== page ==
The new program will enable the deployment and use of four city-scale testing platforms for advanced wireless research over the next decade and builds upon the Federal Communications Commission’s (FCC) Spectrum Frontiers vote yesterday.
It will make vast quantities of high-frequency millimeter wave spectrum available for both licensed and unlicensed use. This spectrum, in combination with other spectrum already available, promises to enable faster speeds, quicker response times (“lower latency”), and increased capacity in future wireless networks.
The spectrum policy and research efforts will accelerate the deployment of a new generation of wireless networks that are up to 100 times faster than today. These super-fast, ultra-low latency, high-capacity networks will enable breakthrough applications for consumers, smart cities, and the Internet of Things that cannot even be imagined today. Possible advances in the next decade could bring:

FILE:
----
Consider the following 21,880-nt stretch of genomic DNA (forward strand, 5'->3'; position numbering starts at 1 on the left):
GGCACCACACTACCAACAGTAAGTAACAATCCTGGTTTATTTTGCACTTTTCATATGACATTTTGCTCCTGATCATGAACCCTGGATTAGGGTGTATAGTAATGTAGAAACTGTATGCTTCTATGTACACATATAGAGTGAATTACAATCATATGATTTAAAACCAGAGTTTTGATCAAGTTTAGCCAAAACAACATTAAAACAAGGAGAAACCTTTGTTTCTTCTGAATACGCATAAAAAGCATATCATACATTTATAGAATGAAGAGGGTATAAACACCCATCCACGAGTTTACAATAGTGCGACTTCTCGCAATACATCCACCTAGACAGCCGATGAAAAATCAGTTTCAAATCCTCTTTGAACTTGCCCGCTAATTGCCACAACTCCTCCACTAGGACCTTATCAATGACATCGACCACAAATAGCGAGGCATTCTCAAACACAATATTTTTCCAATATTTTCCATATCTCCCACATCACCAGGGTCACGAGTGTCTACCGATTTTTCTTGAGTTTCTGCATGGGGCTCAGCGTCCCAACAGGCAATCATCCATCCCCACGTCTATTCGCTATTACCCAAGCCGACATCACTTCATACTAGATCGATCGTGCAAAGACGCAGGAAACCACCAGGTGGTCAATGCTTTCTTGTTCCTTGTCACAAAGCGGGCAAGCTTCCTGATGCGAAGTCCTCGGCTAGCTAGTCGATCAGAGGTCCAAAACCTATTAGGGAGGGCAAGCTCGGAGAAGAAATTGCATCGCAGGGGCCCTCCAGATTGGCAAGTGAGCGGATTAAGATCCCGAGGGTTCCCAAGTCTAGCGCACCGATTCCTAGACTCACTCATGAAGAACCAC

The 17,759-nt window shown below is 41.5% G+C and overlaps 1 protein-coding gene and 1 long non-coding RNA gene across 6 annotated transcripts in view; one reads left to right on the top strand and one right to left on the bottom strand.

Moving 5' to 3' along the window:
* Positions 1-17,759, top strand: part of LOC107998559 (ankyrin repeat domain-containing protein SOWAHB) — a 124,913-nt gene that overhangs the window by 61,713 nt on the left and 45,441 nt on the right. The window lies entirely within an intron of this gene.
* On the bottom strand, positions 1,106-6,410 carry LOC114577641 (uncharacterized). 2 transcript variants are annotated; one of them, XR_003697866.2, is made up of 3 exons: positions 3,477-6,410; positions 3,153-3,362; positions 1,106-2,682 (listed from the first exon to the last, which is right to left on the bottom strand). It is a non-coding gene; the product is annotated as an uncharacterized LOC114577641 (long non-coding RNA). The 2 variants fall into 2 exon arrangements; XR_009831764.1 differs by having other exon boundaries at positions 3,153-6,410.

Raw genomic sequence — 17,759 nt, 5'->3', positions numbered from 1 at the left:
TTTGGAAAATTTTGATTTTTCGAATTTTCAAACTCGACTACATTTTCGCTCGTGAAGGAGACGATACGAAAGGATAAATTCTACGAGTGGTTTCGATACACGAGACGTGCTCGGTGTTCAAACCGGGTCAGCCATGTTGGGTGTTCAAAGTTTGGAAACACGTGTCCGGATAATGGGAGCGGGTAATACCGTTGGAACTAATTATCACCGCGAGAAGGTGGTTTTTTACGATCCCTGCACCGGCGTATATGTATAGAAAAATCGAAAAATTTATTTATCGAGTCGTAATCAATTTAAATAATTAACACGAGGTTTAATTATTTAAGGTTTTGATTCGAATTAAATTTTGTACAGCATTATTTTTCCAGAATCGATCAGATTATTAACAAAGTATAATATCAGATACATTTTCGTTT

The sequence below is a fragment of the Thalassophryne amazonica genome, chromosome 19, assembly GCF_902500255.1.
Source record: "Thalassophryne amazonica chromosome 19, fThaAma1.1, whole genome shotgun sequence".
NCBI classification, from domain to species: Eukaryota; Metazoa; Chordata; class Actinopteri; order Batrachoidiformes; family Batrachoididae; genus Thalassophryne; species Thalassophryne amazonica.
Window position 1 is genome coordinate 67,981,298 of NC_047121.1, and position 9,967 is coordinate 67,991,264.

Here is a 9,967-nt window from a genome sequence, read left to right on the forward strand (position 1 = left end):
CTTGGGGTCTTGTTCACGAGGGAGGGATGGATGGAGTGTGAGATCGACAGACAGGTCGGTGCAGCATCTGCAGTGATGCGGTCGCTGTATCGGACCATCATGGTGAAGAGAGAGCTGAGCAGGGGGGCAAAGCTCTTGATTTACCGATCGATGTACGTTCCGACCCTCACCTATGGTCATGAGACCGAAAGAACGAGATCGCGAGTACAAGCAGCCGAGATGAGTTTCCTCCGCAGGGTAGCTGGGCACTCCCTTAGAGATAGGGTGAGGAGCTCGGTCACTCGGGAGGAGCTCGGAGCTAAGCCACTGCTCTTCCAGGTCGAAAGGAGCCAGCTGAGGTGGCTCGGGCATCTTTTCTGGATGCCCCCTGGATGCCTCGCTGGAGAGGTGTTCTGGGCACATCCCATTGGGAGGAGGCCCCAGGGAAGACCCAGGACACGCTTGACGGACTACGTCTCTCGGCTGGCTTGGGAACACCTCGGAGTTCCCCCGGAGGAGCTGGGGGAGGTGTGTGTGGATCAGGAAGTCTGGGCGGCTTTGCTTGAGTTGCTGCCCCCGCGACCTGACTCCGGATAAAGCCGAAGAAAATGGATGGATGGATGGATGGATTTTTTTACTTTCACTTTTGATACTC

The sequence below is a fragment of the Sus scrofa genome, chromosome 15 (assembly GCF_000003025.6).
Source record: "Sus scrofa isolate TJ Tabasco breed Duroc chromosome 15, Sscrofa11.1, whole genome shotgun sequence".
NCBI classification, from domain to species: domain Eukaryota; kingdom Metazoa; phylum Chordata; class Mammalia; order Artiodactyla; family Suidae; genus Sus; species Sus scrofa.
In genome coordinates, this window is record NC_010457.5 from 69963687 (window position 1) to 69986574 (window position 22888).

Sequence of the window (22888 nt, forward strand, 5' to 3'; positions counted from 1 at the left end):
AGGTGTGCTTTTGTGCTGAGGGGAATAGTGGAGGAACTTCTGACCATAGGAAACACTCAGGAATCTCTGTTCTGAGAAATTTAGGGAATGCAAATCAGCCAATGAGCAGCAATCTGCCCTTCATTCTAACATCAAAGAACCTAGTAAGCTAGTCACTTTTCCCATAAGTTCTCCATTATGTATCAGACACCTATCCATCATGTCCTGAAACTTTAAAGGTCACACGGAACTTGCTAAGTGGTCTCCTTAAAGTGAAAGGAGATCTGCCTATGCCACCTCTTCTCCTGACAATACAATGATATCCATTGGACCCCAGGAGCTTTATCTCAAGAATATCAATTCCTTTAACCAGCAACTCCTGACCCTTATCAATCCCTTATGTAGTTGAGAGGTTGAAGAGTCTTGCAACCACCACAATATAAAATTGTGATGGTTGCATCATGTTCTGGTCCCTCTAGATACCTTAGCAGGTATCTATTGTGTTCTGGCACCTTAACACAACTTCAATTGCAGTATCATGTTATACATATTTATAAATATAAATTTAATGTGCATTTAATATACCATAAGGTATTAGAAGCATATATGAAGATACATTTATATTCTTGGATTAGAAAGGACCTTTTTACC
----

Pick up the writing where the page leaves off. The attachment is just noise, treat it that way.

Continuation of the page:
- Mobile phones and tablets that can download full length HD movies in less than 5 seconds, 100 times faster than 4G (6 minutes) and 25,000 times faster than 3G (26 hours).
- First responders and emergency room doctors who get live, real-time video and sensor data from police vehicles, ambulances, and drones, along with patient vitals and medical records—all before the patient arrives at the hospital door.
- Semi- or fully-autonomous vehicles that can communicate with the outside world and with each other to improve travel efficiency and safety.
- Factories equipped with always-connected smart manufacturing equipment that self-diagnose and repair themselves before they break.
- Gigabit-speed wireless broadband available in businesses, public transportation stations, stadiums, campuses, schools, malls, parks, and other public spaces.
- Virtual reality training environments and simulators that allow entry-level workers to develop and demonstrate skills in high-demand fields like solar energy installation—anytime, from anywhere.
The initiative includes an $85 million investment in advanced wireless testing platforms that comes from the NSF and more than 20 technology companies, including Samsung, Intel and Verizon. The foundation also said that it will invest an additional $350 million over the next 7 years in academic research to test these platforms.
SOURCES - Whitehouse, CNET